Getting an abortion in Ireland is near impossible. In the 21st century, the governments of both north and south have more control over women’s wombs than women themselves do.
In Northern Ireland, abortion is still illegal under the 1861 Offences Against the Person Act, as the 1967 Abortion Act, which partially decriminalised abortion in England, Scotland and Wales, does not apply there. Women who are found guilty of having an abortion face a sentence of up to life in prison. In the Republic of Ireland, abortion is also illegal, under the much-protested Eighth Amendment to the Irish Constitution.
This leaves women living in Ireland who want to terminate their pregnancies with two options: risk jail by procuring an illegal abortion or travel to England to access private services. Over the past five years, almost 25,000 Irish women have made the journey to England to access abortion services. And, with many women unable to afford the journey and the cost of private abortion services, many more are left with no option but to procure illegal abortion medication.
In response to Ireland’s refusal to recognise abortion rights, women have taken matters into their own hands. Women on Waves, an organisation that provides abortion care for women outside of the territorial waters of countries, has been running in Ireland for over 15 years. More recently, on 1 September, the British Pregnancy Advisory Service (bpas) launched a free telephone aftercare helpline for women who have bought abortion medication online in Ireland, Northern Ireland and the Isle of Man. Most women who are forced to buy abortion pills illegally fear being caught and prosecuted, and therefore tend not to seek consultation before or after taking the medication – even when there are complications.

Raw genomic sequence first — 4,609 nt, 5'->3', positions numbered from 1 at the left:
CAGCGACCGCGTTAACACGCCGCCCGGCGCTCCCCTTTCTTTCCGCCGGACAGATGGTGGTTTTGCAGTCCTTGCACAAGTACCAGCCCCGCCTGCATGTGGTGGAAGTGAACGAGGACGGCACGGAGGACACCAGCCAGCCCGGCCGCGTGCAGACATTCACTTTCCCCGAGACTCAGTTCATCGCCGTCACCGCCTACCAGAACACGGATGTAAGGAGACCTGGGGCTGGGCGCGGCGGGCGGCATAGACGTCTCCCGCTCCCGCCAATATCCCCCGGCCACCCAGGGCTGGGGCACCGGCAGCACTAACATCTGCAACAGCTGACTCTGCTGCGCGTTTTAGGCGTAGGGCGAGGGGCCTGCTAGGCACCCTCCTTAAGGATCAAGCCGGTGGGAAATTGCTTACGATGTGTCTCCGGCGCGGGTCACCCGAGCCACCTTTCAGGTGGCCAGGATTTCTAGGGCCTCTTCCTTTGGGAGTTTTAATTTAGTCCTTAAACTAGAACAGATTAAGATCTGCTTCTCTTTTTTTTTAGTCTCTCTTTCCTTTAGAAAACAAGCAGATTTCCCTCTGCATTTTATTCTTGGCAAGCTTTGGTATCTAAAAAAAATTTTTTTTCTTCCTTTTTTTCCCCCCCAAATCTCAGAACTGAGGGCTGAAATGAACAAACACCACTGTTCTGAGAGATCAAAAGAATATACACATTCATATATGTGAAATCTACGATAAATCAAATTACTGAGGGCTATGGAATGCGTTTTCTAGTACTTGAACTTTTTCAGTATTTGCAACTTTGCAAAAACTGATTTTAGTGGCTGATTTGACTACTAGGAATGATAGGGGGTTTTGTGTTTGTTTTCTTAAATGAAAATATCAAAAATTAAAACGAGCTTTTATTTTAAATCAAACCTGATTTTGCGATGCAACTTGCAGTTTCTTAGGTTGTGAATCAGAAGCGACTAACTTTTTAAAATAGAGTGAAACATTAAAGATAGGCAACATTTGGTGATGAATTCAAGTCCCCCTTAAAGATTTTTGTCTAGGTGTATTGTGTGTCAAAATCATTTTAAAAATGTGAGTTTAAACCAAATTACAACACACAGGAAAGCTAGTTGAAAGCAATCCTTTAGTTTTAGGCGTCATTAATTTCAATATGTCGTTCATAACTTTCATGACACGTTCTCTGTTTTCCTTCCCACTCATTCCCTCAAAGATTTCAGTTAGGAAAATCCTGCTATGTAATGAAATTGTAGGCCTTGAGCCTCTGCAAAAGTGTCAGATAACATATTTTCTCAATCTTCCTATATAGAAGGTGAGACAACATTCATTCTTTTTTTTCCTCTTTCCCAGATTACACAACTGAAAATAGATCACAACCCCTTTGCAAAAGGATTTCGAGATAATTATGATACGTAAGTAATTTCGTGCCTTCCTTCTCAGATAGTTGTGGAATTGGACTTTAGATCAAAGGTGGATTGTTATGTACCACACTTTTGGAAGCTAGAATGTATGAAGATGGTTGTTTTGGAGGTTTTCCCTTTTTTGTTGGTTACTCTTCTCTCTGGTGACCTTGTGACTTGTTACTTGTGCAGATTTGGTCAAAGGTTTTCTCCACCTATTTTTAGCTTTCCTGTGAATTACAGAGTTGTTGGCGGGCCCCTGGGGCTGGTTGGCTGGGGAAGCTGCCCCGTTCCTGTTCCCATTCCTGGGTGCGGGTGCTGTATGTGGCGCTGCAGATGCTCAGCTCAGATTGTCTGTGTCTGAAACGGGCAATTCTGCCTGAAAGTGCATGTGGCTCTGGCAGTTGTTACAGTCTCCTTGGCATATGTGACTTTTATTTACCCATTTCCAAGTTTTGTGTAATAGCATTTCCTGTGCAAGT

The bpas helpline is just one way in which abortion-rights organisations are taking a stand against the illiberal climate in Ireland. Women on Web and Women Help Women are two non-profit services providing online support and abortion pills for women living outside of England, Scotland and Wales. Also, a coalition of abortion-rights organisations made the news recently by flying abortion pills to Ireland using drones, in what they called an ‘act of defiance’. With mass protests calling for the repeal of the Eighth Amendment, and the decriminalisation of abortion in the north, the question remains: why are women still having to fight for reproductive freedom?